Sexual Violence Against Women-Solomon Islands

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Violence against women starts at a young age, with the girl child being at risk of violence, both in the family and in the community,” according to Rashida Manjoo, the UN Special Rapporteur on violence against women, its causes and consequences after concluding her visit to the Solomon Islands and referring to official figures which indicate that 64 per cent of women aged 15 to 49 who have ever been in a relationship have experienced some form of physical or sexual violence. Sexual Exploitation & Marital Rape: The Special Rapporteur cited “alarming” reports of young girls being abused by employees of fishing and logging companies in remote areas of the country and instances in which young girls face sexual and commercial exploitation or are sometimes given away by their families in exchange for compensation such as money or material goods. Pointing to the “limited avenues of justice” available to women, Ms. Manjoo noted the lack of any specific legislation on the issue of violence against women as the country’s penal code does not criminalize some forms of domestic violence such as marital rape. See Video for Blog from Solomon Islands & Women in Church - Truth & Reconciliation Commission & Ethnic Tensions: Lack of infrastructure, human and financial resources, insufficient qualified judges, magistrates and lawyers severely limit women’s access to the formal justice system in the thousand island country. Ms. Manjoo premised that the five years of ethnic tensions, which afflicted the Solomon Islands from 1998 to 2003, also have left a legacy of violence against women, including rape, torture, loss of property and displacement as well as an exacerbation of the domestic violence which they were already experiencing in the home prior to the conflict. “The transition from a process of peacebuilding to one of state-building should not deny women victims of their right to both accountability and other redress measures for these past crimes,” Ms. Manjoo stressed. She further noted that the UN-backed Truth and Reconciliation Commission which examined the violence committed in the Solomon Islands during the tensions will soon submit its findings to the Government, including a specific chapter on women. “I encourage the Government to thoroughly and publicly discuss the Commission’s findings and recommendations especially with women’s groups and organizations,” asked ms. Manjoo. By Ambassador Muhamed Sacirbey – Follow @MuhamedSacirbey Facebook = Become a Fan at “Diplomatically Incorrect” Twitter – Follow us at DiplomaticallyX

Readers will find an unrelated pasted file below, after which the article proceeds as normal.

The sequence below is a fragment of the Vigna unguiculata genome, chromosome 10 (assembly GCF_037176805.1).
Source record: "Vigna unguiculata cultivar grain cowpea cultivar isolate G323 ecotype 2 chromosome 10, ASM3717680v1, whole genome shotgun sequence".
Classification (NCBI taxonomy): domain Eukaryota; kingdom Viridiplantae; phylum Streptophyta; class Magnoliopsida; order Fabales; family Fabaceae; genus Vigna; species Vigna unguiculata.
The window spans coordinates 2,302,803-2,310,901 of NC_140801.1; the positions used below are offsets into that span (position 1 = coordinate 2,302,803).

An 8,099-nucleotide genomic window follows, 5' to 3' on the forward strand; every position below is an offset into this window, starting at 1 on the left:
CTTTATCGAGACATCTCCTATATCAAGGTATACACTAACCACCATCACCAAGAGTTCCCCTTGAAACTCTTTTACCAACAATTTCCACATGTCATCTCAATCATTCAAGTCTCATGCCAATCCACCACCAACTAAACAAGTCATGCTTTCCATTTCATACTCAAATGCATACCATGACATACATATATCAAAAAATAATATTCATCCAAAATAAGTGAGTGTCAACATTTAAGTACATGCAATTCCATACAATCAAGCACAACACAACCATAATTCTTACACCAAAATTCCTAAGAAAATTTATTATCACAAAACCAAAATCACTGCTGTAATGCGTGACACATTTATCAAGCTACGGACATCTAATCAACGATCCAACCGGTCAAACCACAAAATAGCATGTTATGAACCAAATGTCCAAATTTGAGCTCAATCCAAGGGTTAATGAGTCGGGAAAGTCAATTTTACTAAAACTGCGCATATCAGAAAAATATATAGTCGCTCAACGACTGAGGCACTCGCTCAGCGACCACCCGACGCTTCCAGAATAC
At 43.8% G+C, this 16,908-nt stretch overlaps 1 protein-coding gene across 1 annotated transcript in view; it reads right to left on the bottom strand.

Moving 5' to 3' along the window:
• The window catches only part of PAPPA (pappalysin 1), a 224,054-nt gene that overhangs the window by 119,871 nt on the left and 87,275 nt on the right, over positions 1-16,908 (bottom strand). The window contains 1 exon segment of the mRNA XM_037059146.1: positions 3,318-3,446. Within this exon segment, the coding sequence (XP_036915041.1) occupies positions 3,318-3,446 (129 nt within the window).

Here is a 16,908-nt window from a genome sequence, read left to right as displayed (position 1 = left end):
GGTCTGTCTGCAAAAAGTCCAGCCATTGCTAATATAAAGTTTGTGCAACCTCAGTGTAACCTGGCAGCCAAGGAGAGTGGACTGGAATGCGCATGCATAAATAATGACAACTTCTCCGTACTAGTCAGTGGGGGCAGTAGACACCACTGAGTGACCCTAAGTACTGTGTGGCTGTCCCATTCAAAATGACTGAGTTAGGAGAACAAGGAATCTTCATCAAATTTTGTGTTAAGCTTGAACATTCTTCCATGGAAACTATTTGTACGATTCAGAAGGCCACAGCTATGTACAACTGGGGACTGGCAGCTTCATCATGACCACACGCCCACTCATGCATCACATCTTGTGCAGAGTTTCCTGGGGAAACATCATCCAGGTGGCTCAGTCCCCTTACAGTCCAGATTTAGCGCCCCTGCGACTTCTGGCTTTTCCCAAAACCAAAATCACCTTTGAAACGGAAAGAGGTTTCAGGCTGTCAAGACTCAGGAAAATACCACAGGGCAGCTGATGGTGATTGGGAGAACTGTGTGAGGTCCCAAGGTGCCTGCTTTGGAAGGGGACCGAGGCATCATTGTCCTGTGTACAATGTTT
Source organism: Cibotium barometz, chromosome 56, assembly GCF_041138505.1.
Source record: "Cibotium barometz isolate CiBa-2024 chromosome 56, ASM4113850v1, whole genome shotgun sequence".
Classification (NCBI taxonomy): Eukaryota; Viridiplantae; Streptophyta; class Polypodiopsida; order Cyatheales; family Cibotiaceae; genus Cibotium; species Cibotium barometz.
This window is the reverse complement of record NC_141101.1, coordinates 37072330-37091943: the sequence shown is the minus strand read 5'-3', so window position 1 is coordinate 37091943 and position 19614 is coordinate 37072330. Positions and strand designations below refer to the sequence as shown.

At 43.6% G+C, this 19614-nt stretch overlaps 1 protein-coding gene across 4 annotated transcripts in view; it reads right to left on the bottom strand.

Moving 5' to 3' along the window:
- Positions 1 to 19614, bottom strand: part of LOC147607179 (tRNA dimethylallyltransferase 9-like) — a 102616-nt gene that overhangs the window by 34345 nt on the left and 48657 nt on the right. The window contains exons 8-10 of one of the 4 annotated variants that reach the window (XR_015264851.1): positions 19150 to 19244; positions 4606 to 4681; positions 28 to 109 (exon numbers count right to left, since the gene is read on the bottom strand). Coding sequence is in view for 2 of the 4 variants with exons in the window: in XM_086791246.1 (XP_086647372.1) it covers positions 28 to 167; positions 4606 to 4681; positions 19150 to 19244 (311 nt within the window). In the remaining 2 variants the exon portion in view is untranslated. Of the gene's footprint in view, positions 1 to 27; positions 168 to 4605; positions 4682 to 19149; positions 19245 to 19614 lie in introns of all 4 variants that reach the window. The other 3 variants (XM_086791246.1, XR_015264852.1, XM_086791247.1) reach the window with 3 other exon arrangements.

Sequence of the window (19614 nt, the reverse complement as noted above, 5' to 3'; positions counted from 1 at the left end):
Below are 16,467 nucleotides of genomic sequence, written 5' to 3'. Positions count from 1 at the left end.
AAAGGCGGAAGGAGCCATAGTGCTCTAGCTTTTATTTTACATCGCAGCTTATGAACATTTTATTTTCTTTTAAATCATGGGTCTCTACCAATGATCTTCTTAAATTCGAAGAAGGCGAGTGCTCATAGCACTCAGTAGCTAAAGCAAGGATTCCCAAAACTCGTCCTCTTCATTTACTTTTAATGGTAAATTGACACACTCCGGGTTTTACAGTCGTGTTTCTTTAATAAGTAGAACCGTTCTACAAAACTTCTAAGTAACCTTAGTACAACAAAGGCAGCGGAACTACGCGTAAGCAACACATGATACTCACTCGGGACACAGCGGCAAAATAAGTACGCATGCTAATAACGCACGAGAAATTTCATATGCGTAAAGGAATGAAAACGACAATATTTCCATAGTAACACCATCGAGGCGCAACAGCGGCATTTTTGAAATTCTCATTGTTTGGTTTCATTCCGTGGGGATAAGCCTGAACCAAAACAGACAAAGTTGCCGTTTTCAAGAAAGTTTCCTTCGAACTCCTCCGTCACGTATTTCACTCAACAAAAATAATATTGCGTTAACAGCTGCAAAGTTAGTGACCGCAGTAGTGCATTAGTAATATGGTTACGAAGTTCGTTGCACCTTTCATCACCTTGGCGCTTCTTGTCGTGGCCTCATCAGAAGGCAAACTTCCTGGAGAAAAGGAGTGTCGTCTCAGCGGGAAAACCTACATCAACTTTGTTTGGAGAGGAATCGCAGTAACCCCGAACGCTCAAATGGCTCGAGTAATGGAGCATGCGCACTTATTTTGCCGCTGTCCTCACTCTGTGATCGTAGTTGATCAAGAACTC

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"Voice of the Global Citizen"- Diplomatically Incorrect ( provide film and written reports on issues reflecting diplomatic discourse and the global citizen. Ambassador Muhamed Sacirbey (@MuhamedSacirbey) is former Foreign Minister Ambassador of Bosnia & Herzegovina at the United Nations. "Mo" is also signatory of the Rome Conference/Treaty establishing the International…

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